Simple Mail Transfer Protocol (SMTP) Transport Layer Security Reporting (TLS-RPT for short) is a new standard (RFC 8460) that enables reporting of TLS connectivity problems experienced by applications that send email.
Hardenize—a free tool for comprehensive network and security configuration assessment—has been extended to look for and test TLS-RPT policies in all assessments.
Figure 1 — The network and security configuration assessment tool, Hardenize, now has SMTP TLS-RPT testing capabilities.
TLS-RPT is being released at a time when TLS and Public Key Infrastructure (PKI) have just about recovered from an onslaught of problems that began to circulate around 2008. It took ten years and dozens of issues, and it looked quite dire at times, but the ecosystem recovered.
In 2018, we are so much more knowledgeable than we were, most of the infrastructure is running TLS 1.2, TLS 1.3 has just been released, and we have Certificate Transparency to keep an eye on the PKI ecosystem.
Even though we’re encrypting more email than ever before, it’s arguable that SMTP security lags behind that of the web. At the core lies fear of losing valuable email messages.
As a result, sending servers can’t expect to see valid certificates and strong encryption; receiving servers enable a wide variety of encryption standards (including some weak and insecure ones), as well as accept plain text email. With the underlying DNS remaining insecure in most cases, it is trivial for active network attackers to intercept email delivery by responding with rogue MX servers.
As on the web, the answer is to opt-in to better security, for example using DANE or MTA-STS. However, one problem remains: what if the remote servers can’t connect for whatever reason? How are you going to find our that you’re losing email?
TLS-RPT aims to fill this gap and enable diagnostic reporting to support monitoring and troubleshooting of connectivity issues.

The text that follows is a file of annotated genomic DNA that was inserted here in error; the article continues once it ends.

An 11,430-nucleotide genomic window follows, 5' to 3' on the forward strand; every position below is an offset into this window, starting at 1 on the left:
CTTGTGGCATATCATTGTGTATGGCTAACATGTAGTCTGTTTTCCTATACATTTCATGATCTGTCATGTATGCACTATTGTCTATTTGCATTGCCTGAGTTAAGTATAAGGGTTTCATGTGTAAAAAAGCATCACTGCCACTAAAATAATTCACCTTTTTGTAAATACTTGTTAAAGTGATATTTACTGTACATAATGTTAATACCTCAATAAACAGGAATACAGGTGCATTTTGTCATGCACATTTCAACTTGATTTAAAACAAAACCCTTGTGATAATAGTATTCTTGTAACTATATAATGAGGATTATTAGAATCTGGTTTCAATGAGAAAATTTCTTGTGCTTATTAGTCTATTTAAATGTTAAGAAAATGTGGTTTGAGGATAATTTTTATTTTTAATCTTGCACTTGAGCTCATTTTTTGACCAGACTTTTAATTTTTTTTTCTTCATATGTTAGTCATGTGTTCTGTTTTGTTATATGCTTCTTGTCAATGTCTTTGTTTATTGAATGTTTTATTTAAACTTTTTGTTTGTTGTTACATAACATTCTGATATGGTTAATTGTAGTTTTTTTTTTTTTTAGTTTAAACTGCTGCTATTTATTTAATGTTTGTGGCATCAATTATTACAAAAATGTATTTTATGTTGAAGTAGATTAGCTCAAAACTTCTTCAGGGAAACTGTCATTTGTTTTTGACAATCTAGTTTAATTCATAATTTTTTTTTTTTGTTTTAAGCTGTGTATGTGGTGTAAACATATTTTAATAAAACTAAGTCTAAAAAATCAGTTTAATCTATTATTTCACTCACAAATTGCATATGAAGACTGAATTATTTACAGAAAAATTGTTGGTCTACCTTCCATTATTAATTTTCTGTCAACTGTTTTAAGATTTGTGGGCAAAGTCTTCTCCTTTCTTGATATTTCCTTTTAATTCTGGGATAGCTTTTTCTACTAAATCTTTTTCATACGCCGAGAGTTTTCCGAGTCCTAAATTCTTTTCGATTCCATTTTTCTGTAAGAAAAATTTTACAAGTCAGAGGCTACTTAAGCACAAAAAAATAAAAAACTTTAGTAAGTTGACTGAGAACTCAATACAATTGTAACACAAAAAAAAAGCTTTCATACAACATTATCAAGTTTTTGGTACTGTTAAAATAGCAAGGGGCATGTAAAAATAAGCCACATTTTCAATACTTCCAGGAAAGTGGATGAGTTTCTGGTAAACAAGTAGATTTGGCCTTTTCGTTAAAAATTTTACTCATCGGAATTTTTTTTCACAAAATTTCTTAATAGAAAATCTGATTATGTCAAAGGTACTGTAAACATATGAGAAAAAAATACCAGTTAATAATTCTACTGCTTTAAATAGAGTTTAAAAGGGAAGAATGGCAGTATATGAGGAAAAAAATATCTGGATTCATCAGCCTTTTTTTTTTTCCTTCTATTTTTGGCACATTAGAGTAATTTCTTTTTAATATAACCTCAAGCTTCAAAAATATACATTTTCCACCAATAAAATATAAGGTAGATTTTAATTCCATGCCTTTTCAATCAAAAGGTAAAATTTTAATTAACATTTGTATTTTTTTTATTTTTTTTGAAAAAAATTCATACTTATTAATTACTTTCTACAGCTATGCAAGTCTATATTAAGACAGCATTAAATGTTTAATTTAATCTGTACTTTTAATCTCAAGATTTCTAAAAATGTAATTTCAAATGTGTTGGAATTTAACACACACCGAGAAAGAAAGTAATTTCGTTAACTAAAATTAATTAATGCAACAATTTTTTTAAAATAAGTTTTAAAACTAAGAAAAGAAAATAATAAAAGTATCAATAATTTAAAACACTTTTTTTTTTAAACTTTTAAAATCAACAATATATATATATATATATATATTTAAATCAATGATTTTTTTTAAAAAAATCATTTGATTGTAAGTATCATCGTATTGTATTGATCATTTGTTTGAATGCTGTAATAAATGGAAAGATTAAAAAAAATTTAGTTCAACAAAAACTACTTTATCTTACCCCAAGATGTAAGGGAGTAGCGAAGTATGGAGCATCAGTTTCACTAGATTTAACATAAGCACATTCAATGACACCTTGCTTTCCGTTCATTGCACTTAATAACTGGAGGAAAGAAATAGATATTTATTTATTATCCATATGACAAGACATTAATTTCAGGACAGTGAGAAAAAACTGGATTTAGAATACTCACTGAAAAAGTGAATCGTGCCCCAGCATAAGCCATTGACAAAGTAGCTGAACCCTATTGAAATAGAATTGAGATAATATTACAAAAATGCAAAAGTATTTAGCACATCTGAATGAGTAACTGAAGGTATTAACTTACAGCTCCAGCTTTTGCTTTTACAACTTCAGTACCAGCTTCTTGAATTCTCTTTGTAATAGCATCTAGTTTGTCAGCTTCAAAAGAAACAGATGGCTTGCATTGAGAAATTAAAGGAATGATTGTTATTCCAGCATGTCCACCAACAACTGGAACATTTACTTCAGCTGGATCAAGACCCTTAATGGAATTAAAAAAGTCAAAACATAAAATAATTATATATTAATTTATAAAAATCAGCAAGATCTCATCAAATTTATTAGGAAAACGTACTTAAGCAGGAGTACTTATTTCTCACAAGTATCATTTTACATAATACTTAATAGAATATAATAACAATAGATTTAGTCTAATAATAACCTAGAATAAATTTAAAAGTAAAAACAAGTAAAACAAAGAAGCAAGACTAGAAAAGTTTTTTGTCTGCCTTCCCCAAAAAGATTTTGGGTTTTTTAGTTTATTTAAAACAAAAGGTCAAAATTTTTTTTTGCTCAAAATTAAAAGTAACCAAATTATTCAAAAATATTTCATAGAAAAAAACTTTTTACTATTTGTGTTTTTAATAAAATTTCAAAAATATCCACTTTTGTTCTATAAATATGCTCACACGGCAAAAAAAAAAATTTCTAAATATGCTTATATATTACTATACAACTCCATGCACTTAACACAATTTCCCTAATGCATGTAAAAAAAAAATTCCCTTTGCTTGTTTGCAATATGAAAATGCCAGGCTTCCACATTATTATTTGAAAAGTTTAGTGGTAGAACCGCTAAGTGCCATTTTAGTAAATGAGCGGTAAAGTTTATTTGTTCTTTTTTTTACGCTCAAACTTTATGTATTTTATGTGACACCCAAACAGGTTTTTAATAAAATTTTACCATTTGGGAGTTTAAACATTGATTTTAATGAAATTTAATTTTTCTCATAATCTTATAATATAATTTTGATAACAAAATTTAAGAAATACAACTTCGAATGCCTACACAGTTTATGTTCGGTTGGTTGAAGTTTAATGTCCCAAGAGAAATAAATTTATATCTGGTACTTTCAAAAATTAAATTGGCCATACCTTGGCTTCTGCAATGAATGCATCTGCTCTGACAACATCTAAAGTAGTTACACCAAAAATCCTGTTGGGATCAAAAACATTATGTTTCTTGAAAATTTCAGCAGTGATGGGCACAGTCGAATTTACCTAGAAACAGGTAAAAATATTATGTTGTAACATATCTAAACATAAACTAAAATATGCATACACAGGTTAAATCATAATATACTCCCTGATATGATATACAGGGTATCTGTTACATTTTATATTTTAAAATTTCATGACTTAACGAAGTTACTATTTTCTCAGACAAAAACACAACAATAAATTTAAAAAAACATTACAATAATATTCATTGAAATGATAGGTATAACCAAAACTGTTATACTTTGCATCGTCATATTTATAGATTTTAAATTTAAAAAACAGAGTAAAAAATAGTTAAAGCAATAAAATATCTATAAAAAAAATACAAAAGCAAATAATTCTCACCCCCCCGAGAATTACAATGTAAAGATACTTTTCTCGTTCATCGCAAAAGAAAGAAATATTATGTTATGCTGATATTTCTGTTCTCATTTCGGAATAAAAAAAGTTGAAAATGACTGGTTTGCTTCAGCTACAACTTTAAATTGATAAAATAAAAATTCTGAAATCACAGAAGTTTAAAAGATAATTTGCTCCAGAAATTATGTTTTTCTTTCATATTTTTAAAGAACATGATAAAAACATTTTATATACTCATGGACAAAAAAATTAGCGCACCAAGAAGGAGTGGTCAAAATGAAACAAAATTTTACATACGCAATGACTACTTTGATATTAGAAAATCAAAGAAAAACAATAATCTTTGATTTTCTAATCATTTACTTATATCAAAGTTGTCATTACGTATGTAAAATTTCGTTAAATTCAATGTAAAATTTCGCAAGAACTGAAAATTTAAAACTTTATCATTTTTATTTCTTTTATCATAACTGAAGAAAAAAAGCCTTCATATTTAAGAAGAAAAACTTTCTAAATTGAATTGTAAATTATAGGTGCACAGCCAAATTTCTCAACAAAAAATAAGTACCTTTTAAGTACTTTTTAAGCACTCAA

Technically, it’s trivial to start using TLS-RPT; you only need to add a TXT DNS record in the correct location, prepending the prefix _smtp._tls. to your domain name:
_smtp._tls.example.com. 300 IN TXT \
After this change, compliant Mail Transfer Agents (MTAs) will begin to send reports to the designated email address. The reports are expected to cover a period of one day and convey the [DANE and MTA-STS] policies observed by the senders, as well as traffic statistics and, optionally, failure information.
It practice, even though you can enable TLS-RPT, you’re not going to receive many reports at this point in time, because there isn’t currently much support on the sending side. Therefore, this is something you can do to feel that you’ve done your bit for supporting modern standards for now; we’ll have to wait until some time in the future to reap the benefits of the reporting.
Of course, once we reach that point, we’ll have another problem, which is how to process and analyze the many reports. For that we’ll need specialized tools, like the ones we currently have for Domain-based Message Authentication, Reporting and Conformance (DMARC).
Adapted from original post which appeared on the Hardenize Blog.
Ivan Ristić is the founder of Hardenize, which provides continuous monitoring of network and security configuration, certificates, and Certificate Transparency.
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